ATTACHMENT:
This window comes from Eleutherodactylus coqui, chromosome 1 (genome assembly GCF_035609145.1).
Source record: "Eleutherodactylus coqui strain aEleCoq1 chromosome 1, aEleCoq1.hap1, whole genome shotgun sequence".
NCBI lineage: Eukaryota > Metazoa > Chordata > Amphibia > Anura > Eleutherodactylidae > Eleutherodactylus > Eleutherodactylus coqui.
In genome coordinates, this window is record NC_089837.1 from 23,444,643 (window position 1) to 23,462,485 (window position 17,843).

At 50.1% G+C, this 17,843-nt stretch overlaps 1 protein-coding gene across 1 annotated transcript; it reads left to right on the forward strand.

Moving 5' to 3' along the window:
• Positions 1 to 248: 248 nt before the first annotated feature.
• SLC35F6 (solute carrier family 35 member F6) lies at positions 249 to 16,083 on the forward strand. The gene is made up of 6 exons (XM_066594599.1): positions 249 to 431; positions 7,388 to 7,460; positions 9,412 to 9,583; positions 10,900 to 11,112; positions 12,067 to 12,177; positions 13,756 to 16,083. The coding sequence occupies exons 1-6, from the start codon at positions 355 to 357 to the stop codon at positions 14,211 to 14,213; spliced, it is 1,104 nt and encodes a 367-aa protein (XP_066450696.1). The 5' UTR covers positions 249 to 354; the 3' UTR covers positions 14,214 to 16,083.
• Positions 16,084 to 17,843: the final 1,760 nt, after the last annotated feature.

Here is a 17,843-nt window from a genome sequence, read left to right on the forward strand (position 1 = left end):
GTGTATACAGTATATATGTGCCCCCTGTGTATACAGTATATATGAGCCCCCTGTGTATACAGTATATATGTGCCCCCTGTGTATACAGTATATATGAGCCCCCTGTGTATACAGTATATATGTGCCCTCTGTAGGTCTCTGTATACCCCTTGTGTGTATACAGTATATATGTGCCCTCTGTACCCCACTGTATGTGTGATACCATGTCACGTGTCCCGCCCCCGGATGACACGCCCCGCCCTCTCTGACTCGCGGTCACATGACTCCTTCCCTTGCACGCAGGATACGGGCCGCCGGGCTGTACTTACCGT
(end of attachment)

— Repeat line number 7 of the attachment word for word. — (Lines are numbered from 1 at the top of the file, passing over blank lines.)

• Positions 1 to 248: 248 nt before the first annotated feature.